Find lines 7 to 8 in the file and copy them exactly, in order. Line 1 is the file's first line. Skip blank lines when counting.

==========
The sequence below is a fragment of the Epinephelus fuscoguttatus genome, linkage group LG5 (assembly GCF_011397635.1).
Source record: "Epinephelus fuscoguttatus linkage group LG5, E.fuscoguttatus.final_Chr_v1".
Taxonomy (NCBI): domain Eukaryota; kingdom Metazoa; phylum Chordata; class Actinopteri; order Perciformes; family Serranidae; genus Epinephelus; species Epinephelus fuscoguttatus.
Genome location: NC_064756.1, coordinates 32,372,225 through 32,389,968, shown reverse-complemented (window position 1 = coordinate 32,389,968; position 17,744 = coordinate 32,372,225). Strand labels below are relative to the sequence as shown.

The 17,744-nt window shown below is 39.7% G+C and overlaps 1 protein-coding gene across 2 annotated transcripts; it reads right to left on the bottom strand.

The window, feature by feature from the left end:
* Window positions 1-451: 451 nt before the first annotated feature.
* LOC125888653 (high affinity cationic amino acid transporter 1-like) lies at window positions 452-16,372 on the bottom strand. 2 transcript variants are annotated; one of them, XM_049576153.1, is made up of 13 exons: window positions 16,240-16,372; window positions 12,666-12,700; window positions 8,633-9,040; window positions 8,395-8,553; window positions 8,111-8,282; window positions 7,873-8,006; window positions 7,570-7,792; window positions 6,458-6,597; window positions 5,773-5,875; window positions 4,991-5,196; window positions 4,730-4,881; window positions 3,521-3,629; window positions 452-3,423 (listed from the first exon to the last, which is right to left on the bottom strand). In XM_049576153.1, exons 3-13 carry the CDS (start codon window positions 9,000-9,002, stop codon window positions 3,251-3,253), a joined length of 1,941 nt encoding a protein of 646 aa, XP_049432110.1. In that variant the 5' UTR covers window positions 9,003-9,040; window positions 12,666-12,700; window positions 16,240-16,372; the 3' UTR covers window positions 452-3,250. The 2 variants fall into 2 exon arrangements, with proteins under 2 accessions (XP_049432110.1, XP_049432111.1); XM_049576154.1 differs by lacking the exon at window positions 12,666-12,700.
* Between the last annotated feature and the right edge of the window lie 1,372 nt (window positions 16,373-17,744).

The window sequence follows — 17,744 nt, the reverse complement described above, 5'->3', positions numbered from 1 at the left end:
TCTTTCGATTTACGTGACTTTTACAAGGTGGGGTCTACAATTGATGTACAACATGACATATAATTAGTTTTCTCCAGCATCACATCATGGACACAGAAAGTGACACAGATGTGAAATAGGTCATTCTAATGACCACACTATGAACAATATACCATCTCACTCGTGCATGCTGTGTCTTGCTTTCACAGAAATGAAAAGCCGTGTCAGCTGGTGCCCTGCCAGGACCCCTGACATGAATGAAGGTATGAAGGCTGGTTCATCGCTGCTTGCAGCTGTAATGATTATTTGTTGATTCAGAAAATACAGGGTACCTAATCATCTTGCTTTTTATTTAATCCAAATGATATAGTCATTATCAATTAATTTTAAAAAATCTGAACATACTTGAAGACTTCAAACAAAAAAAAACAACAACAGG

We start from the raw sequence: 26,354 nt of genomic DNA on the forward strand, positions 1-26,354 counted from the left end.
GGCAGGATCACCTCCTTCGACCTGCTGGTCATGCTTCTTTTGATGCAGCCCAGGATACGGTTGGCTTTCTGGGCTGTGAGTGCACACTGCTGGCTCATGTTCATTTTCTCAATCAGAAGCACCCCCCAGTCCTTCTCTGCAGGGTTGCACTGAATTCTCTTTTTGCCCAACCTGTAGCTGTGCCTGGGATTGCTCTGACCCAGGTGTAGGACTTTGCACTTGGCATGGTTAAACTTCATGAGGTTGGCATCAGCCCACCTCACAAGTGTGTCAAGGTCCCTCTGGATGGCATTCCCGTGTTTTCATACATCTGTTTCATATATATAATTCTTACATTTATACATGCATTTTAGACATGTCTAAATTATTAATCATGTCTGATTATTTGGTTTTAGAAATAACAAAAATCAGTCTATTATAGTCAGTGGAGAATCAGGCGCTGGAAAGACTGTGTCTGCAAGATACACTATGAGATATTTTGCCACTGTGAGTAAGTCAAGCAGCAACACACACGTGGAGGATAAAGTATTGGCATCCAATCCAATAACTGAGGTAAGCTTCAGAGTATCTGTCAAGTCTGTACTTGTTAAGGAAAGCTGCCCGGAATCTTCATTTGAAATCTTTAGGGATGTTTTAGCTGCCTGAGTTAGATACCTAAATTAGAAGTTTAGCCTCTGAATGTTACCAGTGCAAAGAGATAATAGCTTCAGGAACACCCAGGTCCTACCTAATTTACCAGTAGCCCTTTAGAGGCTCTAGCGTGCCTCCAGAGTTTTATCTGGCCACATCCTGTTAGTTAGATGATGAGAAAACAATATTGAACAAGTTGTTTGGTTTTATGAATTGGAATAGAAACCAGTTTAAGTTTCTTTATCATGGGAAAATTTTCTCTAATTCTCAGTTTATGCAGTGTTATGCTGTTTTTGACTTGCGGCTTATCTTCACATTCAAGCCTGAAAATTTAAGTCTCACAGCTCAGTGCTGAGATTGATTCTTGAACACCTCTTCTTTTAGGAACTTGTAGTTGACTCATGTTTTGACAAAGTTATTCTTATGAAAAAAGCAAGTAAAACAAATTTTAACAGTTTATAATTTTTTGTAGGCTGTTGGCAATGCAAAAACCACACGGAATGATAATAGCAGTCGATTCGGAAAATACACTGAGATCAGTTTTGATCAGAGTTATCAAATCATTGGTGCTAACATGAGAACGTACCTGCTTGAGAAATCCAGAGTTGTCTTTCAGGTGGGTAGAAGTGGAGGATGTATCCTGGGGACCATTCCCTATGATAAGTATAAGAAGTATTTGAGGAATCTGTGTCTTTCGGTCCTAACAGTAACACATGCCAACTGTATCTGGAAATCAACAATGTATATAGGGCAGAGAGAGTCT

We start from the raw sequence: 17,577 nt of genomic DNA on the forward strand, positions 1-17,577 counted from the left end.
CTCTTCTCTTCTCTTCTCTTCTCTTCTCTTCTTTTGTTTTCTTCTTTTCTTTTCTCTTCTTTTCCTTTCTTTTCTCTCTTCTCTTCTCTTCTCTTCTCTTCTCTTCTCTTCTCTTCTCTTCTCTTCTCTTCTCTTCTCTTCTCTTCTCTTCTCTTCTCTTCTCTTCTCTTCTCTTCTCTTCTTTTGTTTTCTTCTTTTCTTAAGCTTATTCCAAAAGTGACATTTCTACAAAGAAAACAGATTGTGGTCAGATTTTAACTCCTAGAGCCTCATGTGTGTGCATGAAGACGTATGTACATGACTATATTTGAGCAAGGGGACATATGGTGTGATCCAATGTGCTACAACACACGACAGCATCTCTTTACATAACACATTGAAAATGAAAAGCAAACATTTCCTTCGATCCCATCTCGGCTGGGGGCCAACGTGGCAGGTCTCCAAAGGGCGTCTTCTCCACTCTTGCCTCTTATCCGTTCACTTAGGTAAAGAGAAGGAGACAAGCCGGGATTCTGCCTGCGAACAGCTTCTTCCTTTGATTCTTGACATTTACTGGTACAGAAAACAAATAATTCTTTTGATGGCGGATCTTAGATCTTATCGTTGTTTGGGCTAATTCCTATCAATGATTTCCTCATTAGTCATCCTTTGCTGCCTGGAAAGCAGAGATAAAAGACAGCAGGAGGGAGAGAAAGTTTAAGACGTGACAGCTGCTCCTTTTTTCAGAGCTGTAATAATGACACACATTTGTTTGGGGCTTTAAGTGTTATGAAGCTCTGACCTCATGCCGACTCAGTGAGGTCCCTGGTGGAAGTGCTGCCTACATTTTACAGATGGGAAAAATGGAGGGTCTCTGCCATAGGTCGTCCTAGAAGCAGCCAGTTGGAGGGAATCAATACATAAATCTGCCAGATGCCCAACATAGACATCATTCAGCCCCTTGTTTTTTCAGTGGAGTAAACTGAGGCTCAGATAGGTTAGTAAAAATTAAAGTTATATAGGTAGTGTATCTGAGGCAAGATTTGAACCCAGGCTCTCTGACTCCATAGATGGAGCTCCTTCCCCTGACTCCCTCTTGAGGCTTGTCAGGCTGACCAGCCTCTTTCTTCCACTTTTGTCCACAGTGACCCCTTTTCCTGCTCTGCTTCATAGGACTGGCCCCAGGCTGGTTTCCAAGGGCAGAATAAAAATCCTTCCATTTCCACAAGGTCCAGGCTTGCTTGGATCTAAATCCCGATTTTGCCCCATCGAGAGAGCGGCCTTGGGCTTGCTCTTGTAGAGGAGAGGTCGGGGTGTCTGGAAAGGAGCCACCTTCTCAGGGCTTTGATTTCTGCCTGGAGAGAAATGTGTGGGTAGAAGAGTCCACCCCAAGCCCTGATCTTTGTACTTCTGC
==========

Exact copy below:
* Window positions 1-451: 451 nt before the first annotated feature.
* LOC125888653 (high affinity cationic amino acid transporter 1-like) lies at window positions 452-16,372 on the bottom strand. 2 transcript variants are annotated; one of them, XM_049576153.1, is made up of 13 exons: window positions 16,240-16,372; window positions 12,666-12,700; window positions 8,633-9,040; window positions 8,395-8,553; window positions 8,111-8,282; window positions 7,873-8,006; window positions 7,570-7,792; window positions 6,458-6,597; window positions 5,773-5,875; window positions 4,991-5,196; window positions 4,730-4,881; window positions 3,521-3,629; window positions 452-3,423 (listed from the first exon to the last, which is right to left on the bottom strand). In XM_049576153.1, exons 3-13 carry the CDS (start codon window positions 9,000-9,002, stop codon window positions 3,251-3,253), a joined length of 1,941 nt encoding a protein of 646 aa, XP_049432110.1. In that variant the 5' UTR covers window positions 9,003-9,040; window positions 12,666-12,700; window positions 16,240-16,372; the 3' UTR covers window positions 452-3,250. The 2 variants fall into 2 exon arrangements, with proteins under 2 accessions (XP_049432110.1, XP_049432111.1); XM_049576154.1 differs by lacking the exon at window positions 12,666-12,700.